Migraines are not as common as other types of a headache, it is mostly associated with severe, throbbing pain at the front or either side of your head. Migraines last couple of hours most times and it keeps them in bed for some days. A lot of people can cure their migraines by getting medication over the counter but if it is severe then a better medication should be sort for. Some of the possible symptoms of migraines are:

These symptoms are mostly noticed before a migraine attack, not the aura or prodrome

  • Pain on one side or both sides of your head.
  • Pain that feels throbbing or pulsing.
  • Sensitivity to light, sounds, and sometimes smells and touch.
  • Nausea and vomiting.
  • Blurred vision.
  • Lightheadedness, sometimes followed by fainting

Some people also occasionally experience other symptoms, including:

  • sweating
  • poor concentration,
  • feeling very hot or very cold
  • abdominal (tummy) pain
  • diarrhea

Not everyone with migraine experiences this additional symptom; it might be partial or selected symptoms.

The symptoms of a migraine usually last between four hours and three days, although you may feel tired for up to a week or more afterward. These symptoms are what you will feel before having a migraine attack, Hence, when you feel some of these symptoms be prompt to get medication for faster healing.

Migraine attack steps:

It is often difficult to predict when a migraine attack is going to happen. However, you can often predict the pattern of each attack as there are well-defined stages.  It is these stages and their symptoms which distinguish a migraine from a headache.

In adults, we can divide a migraine attack into four or five stages that lead on from each other:

  • The premonitory or warning phase
  • A headache or main attack stage
  • Resolution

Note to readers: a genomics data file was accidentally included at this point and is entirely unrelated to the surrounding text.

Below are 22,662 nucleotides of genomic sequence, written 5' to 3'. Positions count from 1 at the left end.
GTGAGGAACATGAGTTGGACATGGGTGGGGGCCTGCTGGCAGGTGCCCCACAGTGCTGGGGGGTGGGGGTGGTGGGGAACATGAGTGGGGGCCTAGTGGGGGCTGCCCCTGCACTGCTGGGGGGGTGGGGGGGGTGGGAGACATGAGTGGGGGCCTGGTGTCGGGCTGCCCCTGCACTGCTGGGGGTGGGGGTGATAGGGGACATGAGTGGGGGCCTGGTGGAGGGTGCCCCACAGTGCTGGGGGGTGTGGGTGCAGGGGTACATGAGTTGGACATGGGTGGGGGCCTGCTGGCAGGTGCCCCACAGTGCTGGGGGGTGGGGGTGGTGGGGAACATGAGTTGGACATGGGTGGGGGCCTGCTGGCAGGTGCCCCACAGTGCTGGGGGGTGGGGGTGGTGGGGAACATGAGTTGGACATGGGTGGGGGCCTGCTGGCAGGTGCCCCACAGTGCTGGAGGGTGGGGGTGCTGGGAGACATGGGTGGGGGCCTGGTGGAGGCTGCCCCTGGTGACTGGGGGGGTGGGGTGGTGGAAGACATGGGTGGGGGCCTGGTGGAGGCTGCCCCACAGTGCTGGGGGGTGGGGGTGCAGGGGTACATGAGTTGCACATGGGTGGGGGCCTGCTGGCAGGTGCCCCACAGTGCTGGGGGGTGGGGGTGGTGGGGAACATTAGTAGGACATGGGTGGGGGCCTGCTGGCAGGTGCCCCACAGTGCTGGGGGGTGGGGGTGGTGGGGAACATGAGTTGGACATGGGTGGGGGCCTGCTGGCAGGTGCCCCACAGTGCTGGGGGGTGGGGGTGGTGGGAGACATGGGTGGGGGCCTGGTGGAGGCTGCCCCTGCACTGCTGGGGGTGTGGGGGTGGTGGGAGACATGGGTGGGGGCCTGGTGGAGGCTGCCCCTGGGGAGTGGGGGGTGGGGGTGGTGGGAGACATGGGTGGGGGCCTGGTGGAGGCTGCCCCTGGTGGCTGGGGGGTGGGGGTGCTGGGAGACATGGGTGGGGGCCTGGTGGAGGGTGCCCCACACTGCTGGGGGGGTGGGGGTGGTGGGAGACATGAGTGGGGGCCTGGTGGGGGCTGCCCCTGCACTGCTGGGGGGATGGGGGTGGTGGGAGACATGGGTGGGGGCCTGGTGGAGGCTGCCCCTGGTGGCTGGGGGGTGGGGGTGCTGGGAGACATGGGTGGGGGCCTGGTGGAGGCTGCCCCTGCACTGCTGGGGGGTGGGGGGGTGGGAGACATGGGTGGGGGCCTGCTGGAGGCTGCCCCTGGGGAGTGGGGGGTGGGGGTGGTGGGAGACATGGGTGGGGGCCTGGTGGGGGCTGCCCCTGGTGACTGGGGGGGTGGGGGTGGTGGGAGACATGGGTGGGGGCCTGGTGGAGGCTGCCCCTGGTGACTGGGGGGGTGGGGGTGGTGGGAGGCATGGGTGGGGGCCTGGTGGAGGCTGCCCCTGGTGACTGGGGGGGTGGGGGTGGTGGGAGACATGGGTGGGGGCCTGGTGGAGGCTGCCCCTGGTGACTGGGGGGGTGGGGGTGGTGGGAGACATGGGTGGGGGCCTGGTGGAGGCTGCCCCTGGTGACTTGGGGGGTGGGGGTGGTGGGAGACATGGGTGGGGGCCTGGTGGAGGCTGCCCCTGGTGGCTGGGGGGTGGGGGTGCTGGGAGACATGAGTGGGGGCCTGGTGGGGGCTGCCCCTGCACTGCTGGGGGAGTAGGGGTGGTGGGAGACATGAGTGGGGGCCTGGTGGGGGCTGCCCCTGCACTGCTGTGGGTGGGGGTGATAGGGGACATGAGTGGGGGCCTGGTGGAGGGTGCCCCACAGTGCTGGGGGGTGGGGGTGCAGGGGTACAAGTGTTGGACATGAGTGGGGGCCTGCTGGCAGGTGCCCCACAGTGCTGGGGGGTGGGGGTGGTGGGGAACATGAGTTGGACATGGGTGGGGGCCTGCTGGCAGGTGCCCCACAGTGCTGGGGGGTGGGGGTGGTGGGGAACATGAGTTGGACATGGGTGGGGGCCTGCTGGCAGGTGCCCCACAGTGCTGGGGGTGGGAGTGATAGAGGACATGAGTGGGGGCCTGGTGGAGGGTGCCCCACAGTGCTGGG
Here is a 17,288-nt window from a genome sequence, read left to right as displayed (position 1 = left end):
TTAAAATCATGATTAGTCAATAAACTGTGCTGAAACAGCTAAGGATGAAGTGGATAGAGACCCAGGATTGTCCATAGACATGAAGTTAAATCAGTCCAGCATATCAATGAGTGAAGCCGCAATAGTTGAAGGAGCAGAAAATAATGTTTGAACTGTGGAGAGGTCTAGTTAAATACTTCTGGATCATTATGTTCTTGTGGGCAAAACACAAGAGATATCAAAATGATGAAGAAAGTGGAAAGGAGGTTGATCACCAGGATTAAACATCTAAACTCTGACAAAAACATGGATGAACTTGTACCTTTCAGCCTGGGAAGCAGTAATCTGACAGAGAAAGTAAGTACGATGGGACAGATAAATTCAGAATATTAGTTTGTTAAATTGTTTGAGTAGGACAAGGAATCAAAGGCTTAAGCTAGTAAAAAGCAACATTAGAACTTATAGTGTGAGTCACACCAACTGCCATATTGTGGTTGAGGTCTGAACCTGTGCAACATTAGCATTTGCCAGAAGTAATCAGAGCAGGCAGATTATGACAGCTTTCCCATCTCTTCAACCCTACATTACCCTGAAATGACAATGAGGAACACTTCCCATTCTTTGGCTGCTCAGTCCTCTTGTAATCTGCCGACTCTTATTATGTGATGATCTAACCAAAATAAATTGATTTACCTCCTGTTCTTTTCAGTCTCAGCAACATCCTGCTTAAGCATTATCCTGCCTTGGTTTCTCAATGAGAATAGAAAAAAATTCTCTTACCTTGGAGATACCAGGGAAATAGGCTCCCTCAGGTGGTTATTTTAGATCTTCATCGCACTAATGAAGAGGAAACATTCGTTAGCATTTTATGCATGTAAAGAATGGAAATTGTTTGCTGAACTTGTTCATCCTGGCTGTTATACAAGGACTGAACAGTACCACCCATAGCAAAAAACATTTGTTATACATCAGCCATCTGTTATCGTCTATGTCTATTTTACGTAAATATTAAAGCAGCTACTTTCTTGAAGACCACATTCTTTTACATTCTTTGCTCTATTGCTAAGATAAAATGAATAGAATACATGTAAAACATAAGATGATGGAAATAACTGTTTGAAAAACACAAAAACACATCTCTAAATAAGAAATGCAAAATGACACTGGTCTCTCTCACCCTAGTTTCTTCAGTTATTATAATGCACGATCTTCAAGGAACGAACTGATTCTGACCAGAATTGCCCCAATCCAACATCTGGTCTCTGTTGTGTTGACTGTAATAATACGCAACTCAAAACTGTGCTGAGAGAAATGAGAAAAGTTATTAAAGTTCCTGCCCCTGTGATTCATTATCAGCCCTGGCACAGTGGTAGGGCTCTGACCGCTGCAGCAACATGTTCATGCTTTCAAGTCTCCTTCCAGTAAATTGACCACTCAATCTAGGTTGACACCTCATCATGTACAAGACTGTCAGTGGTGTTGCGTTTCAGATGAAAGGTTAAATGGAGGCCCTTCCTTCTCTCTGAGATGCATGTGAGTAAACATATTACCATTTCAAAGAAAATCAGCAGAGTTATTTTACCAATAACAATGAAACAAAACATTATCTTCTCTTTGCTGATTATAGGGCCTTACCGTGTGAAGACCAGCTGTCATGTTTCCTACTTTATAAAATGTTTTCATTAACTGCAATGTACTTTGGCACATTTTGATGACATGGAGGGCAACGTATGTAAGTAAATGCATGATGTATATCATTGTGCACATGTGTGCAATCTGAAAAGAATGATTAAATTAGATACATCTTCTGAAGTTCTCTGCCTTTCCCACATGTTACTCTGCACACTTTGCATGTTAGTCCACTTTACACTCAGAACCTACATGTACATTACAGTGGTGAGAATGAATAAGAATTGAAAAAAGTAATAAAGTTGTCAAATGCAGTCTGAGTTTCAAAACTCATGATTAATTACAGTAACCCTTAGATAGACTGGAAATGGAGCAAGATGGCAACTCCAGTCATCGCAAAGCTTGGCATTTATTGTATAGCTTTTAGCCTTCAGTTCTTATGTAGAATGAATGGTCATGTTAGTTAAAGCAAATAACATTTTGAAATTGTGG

• Recovery or postdrome stage

Recognizing different symptoms at different times during your headache attack can give a doctor information which may help diagnosis. Also, taking medication before the symptoms have fully developed may reduce the effect of an attack. A child’s migraine attack is often much shorter than an adult’s attack, and it may therefore not be possible to fully make out the different headache phases.

Premonitory stage

This describes certain physical and mental changes such as tiredness, craving sweet foods, mood changes, feeling thirsty, and a stiff neck. These feelings can last from 1 to 24 hours.

A headache or main attack stage

This stage involves head pain which can be severe, even unbearable. A headache is typically throbbing and made worse by movement. Some sufferers describe a pressing or tightening pain. A headache is usually on one side of the head, especially at the start of an attack. Some sufferers get pain on both sides of the head, or over the forehead, but not usually at the back of the head. Nausea (sickness) and vomiting (being sick) can happen at this stage, and the sufferer may feel sensitive to light or sound, or both.



Most attacks slowly fade away, but some stop suddenly after the sufferer is sick, or cries a lot. Sleep seems to help many sufferers, who find that even an hour or two can be enough to end an attack. Many children find that sleeping for just a few minutes can stop their attack.

Recovery or postdrome stage

This is the final stage of an attack, and it can take hours or days for a ‘hangover’ type feeling to disappear. Symptoms can be similar to those of the first stage, and often they have mirrored symptoms. For example, if you lost your appetite at the beginning of the attack, you might be very hungry now. If you were tired, now you might feel full of energy.